Top Ten (non-school) books you should read before graduate high school

Top Ten (non-school) books you should read before graduate high school

Hannah Winegar, Feature Editor

The List (Siobhan Vivian): It may be sort of a girly book, but it is honestly one of the most accurate representations of life in high school I have seen in a long time.

The Fault in Our Stars (John Green): I will admit to being biased in putting this book here. It is one of my favorite books ever, and recommend it to everyone for reading. It may come across as a girly book, but I have met more guys than girls that have read it. John Green has got to be one of the most sarcastic writers I have ever read, and I love it.

Where the Wild Things Are (Maurice Sendak): Yeah, I put a picture book on a list for high schoolers.

Knuffle Bunny: A Cautionary Tale (Mo Willems): Another picture book, but it is one of the most relatable for any age. Plus, despite the fact that not all want to admit it, everyone has the equivalent of Trixie’s knuffle bunny.

Bridge to Terebithia (Katherine Paterson): Hands down, this is my favorite book ever written. It may be geared more towards middle schoolers, but it still makes me want to cry every time I read it.

Speak (Laurie Halse Anderson): This book may be a little harsh for freshmen, but it is one of the most hauntingly beautiful books I have ever read. It may appear to be a nonsense book, but it is one of those titles that stays with you long after you put it down.

Stargirl (Jerry Spinelli): Despite being narrated by a boy, this book is about a girl named Stargirl and her relationship with Leo, along with her refusal to stand with conformity. Labeled as a freak and chastised for her individuality, Stargirl refuses to give in. It is the perfect read for any high school aged person and fits perfectly with our feature coming later this month in our print edition.

The Absolutely True Diary of a Part-Time Indian (Sherman Alexie): Despite the fact that some may dub this book too controversial to mention in a high school paper because of some of the issues it hits, it is one of the few books I think represents the struggle Native Americans face.  Arnold Spirit Jr., or simply “Junior,” is influenced by his teacher that he is much more than his life on the reservation. A week into the school year Junior transfers to a private school where he is the only Native American, aside from the school mascot. It chronicles the rest of his school year via straight story and cartoons.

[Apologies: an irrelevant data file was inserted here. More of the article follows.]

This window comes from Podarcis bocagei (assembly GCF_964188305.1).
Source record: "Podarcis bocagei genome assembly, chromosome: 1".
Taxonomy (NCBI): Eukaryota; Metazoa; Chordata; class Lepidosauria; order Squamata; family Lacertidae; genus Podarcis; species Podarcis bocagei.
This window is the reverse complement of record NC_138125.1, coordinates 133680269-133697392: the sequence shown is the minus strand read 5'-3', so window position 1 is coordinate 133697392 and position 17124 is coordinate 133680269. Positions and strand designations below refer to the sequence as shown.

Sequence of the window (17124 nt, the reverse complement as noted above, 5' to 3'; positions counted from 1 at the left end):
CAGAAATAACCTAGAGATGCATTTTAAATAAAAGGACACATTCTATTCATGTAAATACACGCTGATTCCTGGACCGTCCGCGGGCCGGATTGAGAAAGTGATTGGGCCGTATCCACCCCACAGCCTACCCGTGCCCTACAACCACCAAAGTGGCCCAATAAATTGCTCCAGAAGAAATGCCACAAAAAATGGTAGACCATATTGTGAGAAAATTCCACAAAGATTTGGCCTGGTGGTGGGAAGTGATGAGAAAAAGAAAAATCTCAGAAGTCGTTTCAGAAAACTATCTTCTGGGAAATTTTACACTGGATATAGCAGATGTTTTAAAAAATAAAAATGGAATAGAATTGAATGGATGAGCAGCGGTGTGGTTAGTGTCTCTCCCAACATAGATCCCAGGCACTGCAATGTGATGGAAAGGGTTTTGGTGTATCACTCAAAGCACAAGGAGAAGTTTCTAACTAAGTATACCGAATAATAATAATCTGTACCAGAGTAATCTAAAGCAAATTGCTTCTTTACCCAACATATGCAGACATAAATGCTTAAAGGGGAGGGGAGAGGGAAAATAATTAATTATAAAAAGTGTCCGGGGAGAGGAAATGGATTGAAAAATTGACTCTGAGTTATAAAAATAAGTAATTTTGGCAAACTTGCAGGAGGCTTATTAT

Winger (Andrew Smith): Ryan Dean West is a fourteen year old junior at a prep school in Washington. He is living in the dorm for troublemakers, rooming with the biggest bully on his rugby team (where he plays the position of wing, hence the nickname “winger”). He is in love with his best friend Annie, who only sees him as a little kid. Despite the fact that there is a girl in the story, this book will also resonate with guys. Spotted with Ryan Dean’s hand-drawn cartoons, this book is the perfect mix of hilarious and heartbreaking and is the perfect mid-winter break read.

Jumping off Swings (Jo Knowles): Ellie, the “school slut” who goes with it to feel something. Josh, the eager virgin with a crappy home life. Their one night stand becomes so much more when Ellie finds out she is pregnant. Their friends Caleb and Corinne are dealing with their own troubles as well. Told from alternating viewpoints of all four, this surprisingly original novel tells of four teens who are forced to grow up quickly all because of one shocking decision.